Arab nations call on Saudi Arabia to accept UNSC seat

Arab nations call on Saudi Arabia to accept UNSC seat
Arab states at the UN have urged Saudi Arabia to reverse its decision to decline temporary membership in the UN Security Council in response to the body's dealings with international conflicts.

The Gulf kingdom for the first time won a rotating seat in the top international security body on Thursday - along with Chad, Chile, Lithuania, and Nigeria.

We hope that they [Saudi Arabia], which are amongst the blessed who represent the Arab and Islamic world at this important and historical stage, specifically for the Middle East region...maintain their membership in the Security Council," the Arab Group's statement said.

The statement was issued on Saturday after an urgent discussion between UN ambassadors within the Arab Group. It was added that member states hope Riyadh will “continue their brave role in defending our issues specifically at the rostrum of the Security Council.”

The group includes Arab UN states with the exception of Syria, whose membership was suspended when it was frozen out of the Arab League. 

This comes despite a statement by Arab League Secretary General Nabil Al-Araby, who has voiced support for Saudi Arabia’s decision. He expressed hope that it would trigger efforts to reform the UNSC, according to KUNA news agency.

Saudi Arabia’s decision marks the first time in history that an elected state has rejected membership to the 15-nation body.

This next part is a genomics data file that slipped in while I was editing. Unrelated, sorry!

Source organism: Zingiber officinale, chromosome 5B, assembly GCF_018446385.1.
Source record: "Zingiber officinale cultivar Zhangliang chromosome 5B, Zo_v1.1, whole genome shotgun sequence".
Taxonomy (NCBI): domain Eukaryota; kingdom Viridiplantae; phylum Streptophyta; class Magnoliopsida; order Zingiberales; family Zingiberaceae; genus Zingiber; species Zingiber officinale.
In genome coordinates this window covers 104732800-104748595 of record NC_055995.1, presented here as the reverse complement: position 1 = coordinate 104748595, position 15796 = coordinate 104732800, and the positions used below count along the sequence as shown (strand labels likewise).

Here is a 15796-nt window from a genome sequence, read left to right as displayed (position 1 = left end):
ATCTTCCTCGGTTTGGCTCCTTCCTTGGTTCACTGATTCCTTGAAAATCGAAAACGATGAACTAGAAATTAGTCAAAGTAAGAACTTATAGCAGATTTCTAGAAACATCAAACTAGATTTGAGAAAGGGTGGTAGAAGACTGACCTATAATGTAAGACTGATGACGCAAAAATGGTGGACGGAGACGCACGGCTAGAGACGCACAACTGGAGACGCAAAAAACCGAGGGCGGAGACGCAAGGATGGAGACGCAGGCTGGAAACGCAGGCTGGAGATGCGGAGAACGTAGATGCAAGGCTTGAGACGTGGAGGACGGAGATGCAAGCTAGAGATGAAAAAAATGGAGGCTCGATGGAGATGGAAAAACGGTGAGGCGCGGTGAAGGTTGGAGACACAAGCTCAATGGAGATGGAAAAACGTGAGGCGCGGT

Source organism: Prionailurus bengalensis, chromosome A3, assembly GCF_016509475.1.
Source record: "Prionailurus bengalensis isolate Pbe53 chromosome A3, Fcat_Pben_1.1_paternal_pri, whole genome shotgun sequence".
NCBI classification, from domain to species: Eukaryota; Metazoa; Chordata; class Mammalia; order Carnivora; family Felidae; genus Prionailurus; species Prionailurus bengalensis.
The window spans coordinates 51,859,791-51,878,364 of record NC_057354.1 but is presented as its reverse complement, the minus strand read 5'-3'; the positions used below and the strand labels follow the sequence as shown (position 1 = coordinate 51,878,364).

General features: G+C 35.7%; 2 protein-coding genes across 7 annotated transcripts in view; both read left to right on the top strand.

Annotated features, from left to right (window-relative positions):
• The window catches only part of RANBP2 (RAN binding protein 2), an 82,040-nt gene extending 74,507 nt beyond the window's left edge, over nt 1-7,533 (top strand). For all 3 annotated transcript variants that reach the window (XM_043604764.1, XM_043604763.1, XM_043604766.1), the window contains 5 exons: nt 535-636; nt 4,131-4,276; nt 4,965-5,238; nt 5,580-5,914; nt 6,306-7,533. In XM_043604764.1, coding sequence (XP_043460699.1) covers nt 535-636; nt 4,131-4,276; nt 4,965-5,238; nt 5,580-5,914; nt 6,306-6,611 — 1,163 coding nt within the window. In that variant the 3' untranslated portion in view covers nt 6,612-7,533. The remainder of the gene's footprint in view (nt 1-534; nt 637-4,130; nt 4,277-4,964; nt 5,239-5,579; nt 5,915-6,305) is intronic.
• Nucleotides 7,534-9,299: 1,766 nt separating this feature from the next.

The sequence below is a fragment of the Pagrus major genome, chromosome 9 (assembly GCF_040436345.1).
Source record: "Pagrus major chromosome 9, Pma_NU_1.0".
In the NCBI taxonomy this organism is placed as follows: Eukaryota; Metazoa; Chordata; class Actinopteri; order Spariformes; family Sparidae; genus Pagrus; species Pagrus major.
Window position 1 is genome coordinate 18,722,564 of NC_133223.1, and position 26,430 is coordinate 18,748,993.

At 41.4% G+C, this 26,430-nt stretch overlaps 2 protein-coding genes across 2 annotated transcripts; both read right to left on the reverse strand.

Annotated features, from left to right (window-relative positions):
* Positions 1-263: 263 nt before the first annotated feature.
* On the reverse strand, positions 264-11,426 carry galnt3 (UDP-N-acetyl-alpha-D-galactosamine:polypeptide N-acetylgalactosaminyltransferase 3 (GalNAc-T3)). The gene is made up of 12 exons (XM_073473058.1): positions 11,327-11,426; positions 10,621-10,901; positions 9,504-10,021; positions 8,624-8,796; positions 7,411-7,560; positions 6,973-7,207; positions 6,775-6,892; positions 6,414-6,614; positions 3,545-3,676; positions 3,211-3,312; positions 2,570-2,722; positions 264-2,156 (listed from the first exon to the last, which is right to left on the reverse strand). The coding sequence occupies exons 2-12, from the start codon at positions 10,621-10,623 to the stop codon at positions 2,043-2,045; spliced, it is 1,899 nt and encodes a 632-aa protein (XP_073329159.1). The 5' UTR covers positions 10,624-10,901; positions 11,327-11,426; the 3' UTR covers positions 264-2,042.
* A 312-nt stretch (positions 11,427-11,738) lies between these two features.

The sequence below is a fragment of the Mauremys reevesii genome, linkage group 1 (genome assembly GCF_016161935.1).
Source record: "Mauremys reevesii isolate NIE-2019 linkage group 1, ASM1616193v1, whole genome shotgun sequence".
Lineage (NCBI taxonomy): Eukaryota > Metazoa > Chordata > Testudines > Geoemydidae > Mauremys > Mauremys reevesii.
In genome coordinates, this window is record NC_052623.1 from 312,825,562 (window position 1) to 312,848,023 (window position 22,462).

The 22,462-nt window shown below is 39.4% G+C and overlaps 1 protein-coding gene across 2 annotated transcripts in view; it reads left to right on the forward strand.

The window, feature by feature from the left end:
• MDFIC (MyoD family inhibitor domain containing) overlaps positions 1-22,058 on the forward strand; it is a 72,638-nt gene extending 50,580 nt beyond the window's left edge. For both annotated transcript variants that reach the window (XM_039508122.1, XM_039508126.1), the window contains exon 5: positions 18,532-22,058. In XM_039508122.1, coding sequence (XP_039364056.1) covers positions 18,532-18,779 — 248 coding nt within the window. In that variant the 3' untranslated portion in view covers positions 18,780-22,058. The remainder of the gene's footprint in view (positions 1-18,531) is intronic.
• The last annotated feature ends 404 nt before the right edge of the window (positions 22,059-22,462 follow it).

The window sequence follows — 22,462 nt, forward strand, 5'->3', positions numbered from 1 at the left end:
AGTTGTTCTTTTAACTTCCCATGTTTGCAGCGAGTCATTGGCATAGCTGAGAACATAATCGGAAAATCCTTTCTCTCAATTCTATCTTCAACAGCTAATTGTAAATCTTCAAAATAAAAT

Diplomats have said that Washington would like its key regional ally to keep the seat, Reuters reported.

Announcing its decision to decline membership, the Saudis condemned what they called “international double standards” on the Middle East and demanded reforms within the Security Council. Riyadh mentioned the Syrian civil war and the Palestinian-Israeli conflict as examples of the UNSC’s failures to ensure world peace. It also cited its inability to transform the Middle East into a zone free of weapons of mass destruction - an apparent reference to Israel’s alleged stockpile of nuclear, chemical, and biological weapons.  

Moscow, which holds a permanent seat at the Security Council, stressed that it was “puzzled” by the argument, which the Gulf state provided in order to justify its “unprecedented” move. 

“Reproaches to the UN Security Council in the context of the Syrian crisis sound particularly strange, as the Security Council unanimously adopted Resolution 2118, which forms the legal framework for a comprehensive settlement of the conflict in Syria,” Russia’s Foreign Ministry explained.